Land-Rover Series I (1948-1958)


 Range Rover
 LR History
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   80" SW
   107" SW


After World War II, Rover desperately needed to get car production going again. Steel was in terribly short supply and exports got first preference for all raw materials. Maurice Wilks had been using ex-army Jeeps on his farm and realising that there was no real alternative to them decided that Rover would provide one. The first prototype Land-Rovers (1947) were actually built on Jeep chassis. The bodywork was made of an aluminium alloy called Birmabright [1,2].

1948 SI SWB ST

Using similar dimensions to the World War II Jeep, the first Land Rovers had an 80" wheelbase. This 80" wheel base, `Land Rover' was was unveiled at the Amsterdam Motor Show, 30 April 1948 [1] and was produced from 1948 to 1953. It used a 1.6 litre, 4-cylinder Rover engine from the P3 Rover car range. The engine was upgraded to a 2-litre version for the 1952 season. For 1954 the Land Rover was given a complete upgrade and in addition to many changes which included the wheel base being extended by 6 inches in the rear to make the wheelbase 86 inches, another model was introduced being the long wheel base Land Rover on a wheel base of 107 inches. The 1948 to 1953 models where identified, once the new models had been announced, as the 80" models.

The 86" and 107" Land Rovers as they are known were only short lived as for 1957 there was another wheel base extension of 2 inches in the front of the chassis to make way for the new 2-litre diesel engine. The Land Rover then became the 88" and 109" models. The 107" stayed in production to 1958 as the 5-door station wagon because it was not available with the diesel engine. When the Series Two Land Rover was announced in 1958 all the earlier model Land Rover's, 80", 86", 107" and 109" were now known as Series One Land Rovers [- Mike].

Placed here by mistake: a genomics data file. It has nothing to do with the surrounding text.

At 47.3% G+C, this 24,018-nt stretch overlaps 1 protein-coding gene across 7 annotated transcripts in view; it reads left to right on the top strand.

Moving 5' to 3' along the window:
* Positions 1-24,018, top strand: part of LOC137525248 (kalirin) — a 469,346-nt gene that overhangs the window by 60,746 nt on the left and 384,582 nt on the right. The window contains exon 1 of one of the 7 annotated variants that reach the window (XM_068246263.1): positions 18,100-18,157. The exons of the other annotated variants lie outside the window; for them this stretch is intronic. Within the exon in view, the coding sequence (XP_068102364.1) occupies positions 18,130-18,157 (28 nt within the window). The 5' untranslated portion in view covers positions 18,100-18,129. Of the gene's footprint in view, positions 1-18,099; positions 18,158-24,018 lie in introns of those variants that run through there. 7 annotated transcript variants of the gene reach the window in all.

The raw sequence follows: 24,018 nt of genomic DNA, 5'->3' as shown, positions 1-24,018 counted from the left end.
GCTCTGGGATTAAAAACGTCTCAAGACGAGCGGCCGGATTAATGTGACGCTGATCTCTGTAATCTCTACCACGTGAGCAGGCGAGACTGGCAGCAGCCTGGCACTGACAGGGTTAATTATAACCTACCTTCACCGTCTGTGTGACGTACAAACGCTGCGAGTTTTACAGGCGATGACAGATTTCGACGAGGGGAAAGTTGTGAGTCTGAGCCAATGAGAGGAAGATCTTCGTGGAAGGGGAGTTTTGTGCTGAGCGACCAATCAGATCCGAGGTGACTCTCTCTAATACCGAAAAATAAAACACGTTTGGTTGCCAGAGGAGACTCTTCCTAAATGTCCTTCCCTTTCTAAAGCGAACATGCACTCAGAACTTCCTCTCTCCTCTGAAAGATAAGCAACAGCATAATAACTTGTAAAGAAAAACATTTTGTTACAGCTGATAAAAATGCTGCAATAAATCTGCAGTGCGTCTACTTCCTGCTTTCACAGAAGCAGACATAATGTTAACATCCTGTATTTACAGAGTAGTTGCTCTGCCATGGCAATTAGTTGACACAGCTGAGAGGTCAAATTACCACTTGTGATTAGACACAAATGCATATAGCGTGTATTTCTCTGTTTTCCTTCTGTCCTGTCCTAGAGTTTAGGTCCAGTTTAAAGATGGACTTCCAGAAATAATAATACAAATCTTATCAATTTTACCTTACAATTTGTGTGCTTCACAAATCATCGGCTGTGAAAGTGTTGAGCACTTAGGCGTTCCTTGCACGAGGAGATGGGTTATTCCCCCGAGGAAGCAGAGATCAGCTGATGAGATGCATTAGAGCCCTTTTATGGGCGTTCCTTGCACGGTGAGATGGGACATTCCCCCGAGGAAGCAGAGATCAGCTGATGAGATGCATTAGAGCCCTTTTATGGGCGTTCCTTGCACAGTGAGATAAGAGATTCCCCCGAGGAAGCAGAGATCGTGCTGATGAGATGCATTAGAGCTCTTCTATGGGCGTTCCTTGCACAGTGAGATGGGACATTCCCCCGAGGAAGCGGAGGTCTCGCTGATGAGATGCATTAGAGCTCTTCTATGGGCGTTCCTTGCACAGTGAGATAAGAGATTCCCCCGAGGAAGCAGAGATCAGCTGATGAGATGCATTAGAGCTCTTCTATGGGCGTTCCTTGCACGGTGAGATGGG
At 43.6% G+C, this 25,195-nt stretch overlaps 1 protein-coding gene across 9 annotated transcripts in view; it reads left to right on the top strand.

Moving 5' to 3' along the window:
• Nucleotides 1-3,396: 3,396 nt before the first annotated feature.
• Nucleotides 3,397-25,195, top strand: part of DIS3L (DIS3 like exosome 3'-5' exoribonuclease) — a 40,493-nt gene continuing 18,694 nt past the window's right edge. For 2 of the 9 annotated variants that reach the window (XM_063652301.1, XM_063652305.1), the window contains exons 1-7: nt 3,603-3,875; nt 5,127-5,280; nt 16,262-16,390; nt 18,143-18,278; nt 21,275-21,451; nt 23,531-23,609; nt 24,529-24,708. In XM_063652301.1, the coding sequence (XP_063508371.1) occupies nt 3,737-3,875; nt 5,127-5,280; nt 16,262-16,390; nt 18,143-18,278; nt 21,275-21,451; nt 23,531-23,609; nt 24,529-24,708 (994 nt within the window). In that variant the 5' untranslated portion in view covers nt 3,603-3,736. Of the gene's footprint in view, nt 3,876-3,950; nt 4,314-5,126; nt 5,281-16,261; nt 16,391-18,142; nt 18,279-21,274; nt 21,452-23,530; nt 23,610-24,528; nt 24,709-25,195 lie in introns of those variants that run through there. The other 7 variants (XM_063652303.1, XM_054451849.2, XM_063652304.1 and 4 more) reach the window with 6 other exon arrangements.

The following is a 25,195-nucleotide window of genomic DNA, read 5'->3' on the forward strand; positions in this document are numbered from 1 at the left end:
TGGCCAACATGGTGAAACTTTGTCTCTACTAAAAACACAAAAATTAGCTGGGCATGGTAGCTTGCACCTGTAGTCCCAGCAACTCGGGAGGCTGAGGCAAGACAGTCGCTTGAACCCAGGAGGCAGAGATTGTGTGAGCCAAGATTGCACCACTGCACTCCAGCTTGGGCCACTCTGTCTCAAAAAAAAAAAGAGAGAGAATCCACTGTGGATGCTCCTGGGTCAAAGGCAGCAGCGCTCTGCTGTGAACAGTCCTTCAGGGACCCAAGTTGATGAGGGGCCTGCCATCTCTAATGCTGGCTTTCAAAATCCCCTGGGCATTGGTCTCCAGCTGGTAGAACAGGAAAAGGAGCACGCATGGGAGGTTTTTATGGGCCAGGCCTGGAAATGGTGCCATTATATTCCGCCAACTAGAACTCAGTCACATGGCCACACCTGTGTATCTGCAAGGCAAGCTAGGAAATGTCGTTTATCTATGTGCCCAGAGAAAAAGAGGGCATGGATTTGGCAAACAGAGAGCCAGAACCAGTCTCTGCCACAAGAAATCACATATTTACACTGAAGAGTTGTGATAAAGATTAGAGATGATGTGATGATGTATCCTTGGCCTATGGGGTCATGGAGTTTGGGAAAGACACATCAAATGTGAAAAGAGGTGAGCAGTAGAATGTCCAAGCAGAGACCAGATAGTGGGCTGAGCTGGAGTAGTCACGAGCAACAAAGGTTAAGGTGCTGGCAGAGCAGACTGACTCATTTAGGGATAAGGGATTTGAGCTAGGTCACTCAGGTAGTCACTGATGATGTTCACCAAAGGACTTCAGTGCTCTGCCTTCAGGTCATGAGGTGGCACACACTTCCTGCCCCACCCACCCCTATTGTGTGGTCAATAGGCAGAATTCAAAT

This "stop-gap" vehicle was much more successful than Rover could ever have expected. For 25 years they could sell more Land-Rovers, and later Range Rovers, than they could make. The aluminium bodywork became a hall-mark and explains why so many series ones are trundling around today. It is still used for most external panels of Range Rovers, Discoveries and Defenders - L. A11ison

rear PTO

Sydney LRO Expo, 2013

Thanks to M. Bishop & A. J. Maeder.
[1] G. Robson. The Range Rover Land-Rover. ANZ Book Co., 1979.
[2] K. & J. Slavin, G. Mackie. Land-Rover The Unbeatable 4x4. Gentry Books 1981.
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